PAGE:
Elise A. Mitchell is a Ph.D. candidate in Atlantic World History and Caribbean and Latin American History at the Department of History at New York University. Her dissertation, "Smallpox and Slavery: Morbidity, Medical Intervention, and Enslaved People's Lives in the Greater Caribbean," considers how smallpox quarantines, treatments, and inoculations affected enslaved Africans during the seventeenth and eighteenth centuries. Her broader research interests include the history of the black body, Caribbean slavery, the history of medicine, history of public health, and gender and women's history. She was a co-chair of the conference, "(En)gendering the Atlantic World."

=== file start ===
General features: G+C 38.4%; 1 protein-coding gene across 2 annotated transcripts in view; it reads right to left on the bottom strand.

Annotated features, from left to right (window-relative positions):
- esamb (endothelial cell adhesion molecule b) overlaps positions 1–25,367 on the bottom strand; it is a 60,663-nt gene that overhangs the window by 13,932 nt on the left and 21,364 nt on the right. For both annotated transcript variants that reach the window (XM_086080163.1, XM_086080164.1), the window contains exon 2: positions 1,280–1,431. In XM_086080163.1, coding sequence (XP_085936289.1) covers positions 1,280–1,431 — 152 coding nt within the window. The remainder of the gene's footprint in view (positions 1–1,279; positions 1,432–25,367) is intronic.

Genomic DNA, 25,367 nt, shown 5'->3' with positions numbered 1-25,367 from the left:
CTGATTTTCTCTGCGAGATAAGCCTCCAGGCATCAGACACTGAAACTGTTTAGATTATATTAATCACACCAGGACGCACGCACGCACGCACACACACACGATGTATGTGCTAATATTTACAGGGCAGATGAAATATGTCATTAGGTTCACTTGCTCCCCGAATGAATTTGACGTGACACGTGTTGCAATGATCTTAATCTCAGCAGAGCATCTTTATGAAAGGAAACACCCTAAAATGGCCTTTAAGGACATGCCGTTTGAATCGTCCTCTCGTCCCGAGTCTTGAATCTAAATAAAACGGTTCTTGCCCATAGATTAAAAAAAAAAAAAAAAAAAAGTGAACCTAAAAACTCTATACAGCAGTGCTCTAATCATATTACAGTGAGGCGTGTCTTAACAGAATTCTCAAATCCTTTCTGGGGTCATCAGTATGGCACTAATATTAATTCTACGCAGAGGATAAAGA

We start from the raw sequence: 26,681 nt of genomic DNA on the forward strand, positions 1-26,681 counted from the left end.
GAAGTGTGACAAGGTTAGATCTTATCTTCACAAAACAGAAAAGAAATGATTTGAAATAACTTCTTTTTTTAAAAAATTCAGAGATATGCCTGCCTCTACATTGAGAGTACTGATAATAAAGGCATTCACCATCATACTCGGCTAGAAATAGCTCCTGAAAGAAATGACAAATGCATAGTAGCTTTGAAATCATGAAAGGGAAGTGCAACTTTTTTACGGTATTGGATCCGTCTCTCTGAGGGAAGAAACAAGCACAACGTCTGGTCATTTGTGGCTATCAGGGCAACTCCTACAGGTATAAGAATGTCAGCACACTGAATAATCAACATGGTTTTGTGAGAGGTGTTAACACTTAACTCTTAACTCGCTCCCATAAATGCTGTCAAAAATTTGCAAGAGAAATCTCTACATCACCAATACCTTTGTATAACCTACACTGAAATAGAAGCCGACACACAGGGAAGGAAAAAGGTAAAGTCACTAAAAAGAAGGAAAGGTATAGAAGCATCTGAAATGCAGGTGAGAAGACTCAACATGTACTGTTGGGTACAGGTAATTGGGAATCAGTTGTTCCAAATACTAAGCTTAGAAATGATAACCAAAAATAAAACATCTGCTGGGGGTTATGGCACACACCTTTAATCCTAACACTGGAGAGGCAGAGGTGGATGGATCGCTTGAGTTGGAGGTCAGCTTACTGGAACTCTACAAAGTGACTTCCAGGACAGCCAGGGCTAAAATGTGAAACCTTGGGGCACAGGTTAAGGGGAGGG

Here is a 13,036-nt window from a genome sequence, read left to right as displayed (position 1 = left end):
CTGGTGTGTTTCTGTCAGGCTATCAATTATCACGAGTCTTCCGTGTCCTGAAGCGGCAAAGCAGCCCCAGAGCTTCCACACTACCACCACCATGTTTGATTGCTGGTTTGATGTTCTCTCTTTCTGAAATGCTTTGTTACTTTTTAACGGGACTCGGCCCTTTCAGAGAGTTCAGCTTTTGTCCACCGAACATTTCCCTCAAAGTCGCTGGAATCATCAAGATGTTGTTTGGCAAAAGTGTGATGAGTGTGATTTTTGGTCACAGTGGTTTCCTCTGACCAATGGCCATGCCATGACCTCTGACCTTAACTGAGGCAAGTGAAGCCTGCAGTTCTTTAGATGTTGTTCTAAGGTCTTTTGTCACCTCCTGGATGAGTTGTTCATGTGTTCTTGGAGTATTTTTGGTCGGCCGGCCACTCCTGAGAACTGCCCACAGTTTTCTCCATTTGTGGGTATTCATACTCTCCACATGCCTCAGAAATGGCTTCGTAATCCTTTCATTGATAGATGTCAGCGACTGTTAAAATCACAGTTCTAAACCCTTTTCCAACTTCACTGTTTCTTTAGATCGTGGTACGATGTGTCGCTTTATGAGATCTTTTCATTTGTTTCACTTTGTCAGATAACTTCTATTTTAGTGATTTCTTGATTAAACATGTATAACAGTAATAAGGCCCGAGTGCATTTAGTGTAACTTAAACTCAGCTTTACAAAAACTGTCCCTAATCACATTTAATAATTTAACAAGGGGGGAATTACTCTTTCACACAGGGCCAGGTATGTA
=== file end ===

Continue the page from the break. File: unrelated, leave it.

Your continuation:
Before pursuing her Ph.D. at New York University, Elise graduated from the University of Pennsylvania with a B.A. in History with honors. Her honors thesis, "Infectious Blackness: Slavery, Englishness, and Representations of the Body in the British West Indies (c. 1770-1807)," was completed with the support of grants from the Mellon Mays Undergraduate Fellowship and the University Scholars Program. "Infectious Blackness" won awards from the Center for Africana Studies and the Department of History. She also served as a coordinator for Ase Academy, an academic and cultural enrichment program for youth in Philadelphia.

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